DID HILLARY CLINTON sell the country's uranium to Russia in return for donations to the Clinton Foundation? Did the Democrats collude with Russian nationals to tip the election against Donald Trump?
No, and no. Which raises a third question: Why is any of this relevant, particularly now? A fair look at the facts suggests only one option. President Trump needs a distraction, and his surrogates, some Republican members of Congress, right-wing media and even some people in mainstream outlets are helping him gin up outrage against a woman who is not, was never and will never be president. It is a measure of the power of partisanship to warp people's judgment that this bald trickery is getting any traction.
Here are the facts. In 2010 Rosatom , the Russian nuclear authority, bought a piece of Uranium One, a Canadian company that held rights to mine a share of U.S. uranium deposits. The Committee on Foreign Investment in the United States approved the deal. The State Department, then run by Ms. Clinton, was one of nine agencies represented on that committee, though the Treasury Department had the lead. The Nuclear Regulatory Commission also had to approve the deal, and President Barack Obama had the final call.
The conspiracy theory is that people related to Uranium One had given money to the Clinton Foundation, mostly before the 2008 election, and therefore Ms. Clinton pressed the deal through. But given the structure of the committee, the separate NRC approval and the president's role in the process, it was not really Ms. Clinton's decision to make, even if the Russians had tried to influence her. In fact, a key premise of the conspiracy theory — that the United States gave up a big chunk of its uranium to the Russians — is simply wrong; none of the uranium could legally be exported, anyway.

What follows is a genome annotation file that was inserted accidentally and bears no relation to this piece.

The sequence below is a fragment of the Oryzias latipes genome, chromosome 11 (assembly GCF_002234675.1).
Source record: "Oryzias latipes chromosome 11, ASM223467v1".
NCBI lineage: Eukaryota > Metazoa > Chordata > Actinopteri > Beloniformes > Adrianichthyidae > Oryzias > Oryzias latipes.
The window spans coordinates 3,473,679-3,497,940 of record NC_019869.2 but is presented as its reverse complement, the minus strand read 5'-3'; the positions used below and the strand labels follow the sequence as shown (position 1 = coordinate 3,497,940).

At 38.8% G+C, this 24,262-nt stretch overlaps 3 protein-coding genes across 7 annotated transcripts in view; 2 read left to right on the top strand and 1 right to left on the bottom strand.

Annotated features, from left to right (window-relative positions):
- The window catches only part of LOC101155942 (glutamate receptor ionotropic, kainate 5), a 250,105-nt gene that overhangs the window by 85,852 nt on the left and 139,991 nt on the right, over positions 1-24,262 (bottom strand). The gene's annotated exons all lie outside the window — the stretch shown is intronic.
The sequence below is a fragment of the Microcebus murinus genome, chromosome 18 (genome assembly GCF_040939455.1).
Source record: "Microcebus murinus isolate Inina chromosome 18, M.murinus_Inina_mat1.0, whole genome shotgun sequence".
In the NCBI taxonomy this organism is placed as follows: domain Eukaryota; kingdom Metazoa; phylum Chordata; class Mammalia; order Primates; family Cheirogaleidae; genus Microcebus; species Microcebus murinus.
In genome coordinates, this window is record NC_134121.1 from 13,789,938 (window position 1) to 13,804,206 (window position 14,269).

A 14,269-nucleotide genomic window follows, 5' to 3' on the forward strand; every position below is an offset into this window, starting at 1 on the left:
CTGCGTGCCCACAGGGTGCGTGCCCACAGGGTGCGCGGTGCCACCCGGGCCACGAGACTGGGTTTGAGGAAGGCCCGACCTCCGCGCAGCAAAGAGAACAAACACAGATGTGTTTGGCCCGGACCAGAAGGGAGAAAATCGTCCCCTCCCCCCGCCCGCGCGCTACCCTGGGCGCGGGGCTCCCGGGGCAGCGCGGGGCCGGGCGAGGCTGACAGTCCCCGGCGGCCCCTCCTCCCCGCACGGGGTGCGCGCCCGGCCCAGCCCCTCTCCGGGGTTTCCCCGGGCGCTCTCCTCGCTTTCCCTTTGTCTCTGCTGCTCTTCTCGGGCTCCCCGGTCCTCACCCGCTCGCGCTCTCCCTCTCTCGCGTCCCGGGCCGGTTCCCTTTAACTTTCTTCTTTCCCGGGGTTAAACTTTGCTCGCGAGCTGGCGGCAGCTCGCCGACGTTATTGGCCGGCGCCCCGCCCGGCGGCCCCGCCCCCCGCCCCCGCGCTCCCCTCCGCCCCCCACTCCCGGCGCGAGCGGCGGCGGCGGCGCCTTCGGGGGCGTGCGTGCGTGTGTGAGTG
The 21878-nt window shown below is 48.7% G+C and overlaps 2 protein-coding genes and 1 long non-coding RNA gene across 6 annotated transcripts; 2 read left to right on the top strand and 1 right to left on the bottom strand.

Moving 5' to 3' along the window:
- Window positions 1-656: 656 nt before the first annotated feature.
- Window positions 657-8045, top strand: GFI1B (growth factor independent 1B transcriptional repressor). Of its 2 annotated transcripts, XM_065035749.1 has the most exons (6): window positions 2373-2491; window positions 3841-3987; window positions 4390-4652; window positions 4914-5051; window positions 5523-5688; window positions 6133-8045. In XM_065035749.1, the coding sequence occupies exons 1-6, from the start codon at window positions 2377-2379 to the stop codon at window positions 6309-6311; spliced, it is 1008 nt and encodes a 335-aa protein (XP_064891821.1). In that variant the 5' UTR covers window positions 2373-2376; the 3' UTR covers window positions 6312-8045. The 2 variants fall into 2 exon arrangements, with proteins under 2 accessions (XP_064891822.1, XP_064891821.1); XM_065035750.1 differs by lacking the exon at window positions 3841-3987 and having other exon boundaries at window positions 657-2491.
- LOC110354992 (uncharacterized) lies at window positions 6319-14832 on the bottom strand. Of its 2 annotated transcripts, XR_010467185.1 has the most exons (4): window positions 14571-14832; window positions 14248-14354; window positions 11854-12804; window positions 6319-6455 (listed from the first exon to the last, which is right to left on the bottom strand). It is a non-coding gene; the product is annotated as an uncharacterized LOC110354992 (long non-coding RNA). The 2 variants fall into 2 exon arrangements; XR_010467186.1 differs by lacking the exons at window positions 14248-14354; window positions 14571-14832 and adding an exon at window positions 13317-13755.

Claims that the Clinton campaign colluded with Russia are similarly perplexing. Ms. Clinton's campaign helped pay for a dossier of unconfirmed accusations about Mr. Trump, some of which a British former intelligence official gathered from Russian contacts. It's fair for Congress to want the full story on this and to be frustrated that it has been emerging in fits and starts. But U.S. intelligence agencies have concluded that insofar as the Russian government's efforts to sow discord boosted any one candidate, the Kremlin aimed to help Mr. Trump, not Ms. Clinton. The Russian government did not get the dossier's content published on WikiLeaks — as it did a variety of emails it stole from the Democrats — or anywhere else before the election.
The real scandal in all this is the cynicism of the president and others trying to distract Americans and draw moral equivalencies where none exist. Even White House Chief of Staff John F. Kelly, at one time considered to be among the more sober members of the administration, called Monday for an investigation into Ms. Clinton. Mr. Kelly should think about what this does to his credibility — and to the country's. The party in power is demanding the investigation and possible prosecution of its defeated political rival on trumped-up claims of wrongdoing. This is what happens in banana republics, not the world's greatest democracy. Even if this is just a strategy to divert attention, it is unbecoming of the leaders of a rule-of-law state and a disservice to their oaths.
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